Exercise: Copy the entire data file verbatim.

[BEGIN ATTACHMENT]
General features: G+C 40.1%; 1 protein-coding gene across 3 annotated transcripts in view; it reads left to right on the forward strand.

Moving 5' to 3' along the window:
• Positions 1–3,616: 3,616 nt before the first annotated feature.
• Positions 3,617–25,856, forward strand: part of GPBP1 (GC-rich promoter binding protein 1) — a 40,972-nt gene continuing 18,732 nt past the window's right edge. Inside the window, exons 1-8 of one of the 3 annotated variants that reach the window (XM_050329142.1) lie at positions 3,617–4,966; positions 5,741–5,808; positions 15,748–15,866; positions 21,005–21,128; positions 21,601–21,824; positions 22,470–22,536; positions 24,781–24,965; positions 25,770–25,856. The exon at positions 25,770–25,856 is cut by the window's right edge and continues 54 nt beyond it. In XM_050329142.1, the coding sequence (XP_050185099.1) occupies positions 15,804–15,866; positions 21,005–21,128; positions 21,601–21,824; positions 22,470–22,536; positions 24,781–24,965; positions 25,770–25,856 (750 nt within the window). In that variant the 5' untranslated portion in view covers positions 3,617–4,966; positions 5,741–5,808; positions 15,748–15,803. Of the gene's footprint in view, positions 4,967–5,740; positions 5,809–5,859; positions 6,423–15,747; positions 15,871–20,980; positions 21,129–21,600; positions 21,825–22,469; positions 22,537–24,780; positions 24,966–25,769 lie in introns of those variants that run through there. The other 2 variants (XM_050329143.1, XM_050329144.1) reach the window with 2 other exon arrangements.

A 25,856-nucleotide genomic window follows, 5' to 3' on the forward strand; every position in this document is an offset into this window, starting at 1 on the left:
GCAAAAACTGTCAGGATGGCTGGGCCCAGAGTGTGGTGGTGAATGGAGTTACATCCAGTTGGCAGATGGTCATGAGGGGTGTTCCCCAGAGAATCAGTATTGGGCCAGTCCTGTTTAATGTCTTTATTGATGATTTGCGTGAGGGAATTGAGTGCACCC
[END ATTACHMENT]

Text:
General features: G+C 40.1%; 1 protein-coding gene across 3 annotated transcripts in view; it reads left to right on the forward strand.

Moving 5' to 3' along the window:
• Positions 1–3,616: 3,616 nt before the first annotated feature.
• Positions 3,617–25,856, forward strand: part of GPBP1 (GC-rich promoter binding protein 1) — a 40,972-nt gene continuing 18,732 nt past the window's right edge. Inside the window, exons 1-8 of one of the 3 annotated variants that reach the window (XM_050329142.1) lie at positions 3,617–4,966; positions 5,741–5,808; positions 15,748–15,866; positions 21,005–21,128; positions 21,601–21,824; positions 22,470–22,536; positions 24,781–24,965; positions 25,770–25,856. The exon at positions 25,770–25,856 is cut by the window's right edge and continues 54 nt beyond it. In XM_050329142.1, the coding sequence (XP_050185099.1) occupies positions 15,804–15,866; positions 21,005–21,128; positions 21,601–21,824; positions 22,470–22,536; positions 24,781–24,965; positions 25,770–25,856 (750 nt within the window). In that variant the 5' untranslated portion in view covers positions 3,617–4,966; positions 5,741–5,808; positions 15,748–15,803. Of the gene's footprint in view, positions 4,967–5,740; positions 5,809–5,859; positions 6,423–15,747; positions 15,871–20,980; positions 21,129–21,600; positions 21,825–22,469; positions 22,537–24,780; positions 24,966–25,769 lie in introns of those variants that run through there. The other 2 variants (XM_050329143.1, XM_050329144.1) reach the window with 2 other exon arrangements.

A 25,856-nucleotide genomic window follows, 5' to 3' on the forward strand; every position in this document is an offset into this window, starting at 1 on the left:
GCAAAAACTGTCAGGATGGCTGGGCCCAGAGTGTGGTGGTGAATGGAGTTACATCCAGTTGGCAGATGGTCATGAGGGGTGTTCCCCAGAGAATCAGTATTGGGCCAGTCCTGTTTAATGTCTTTATTGATGATTTGCGTGAGGGAATTGAGTGCACCC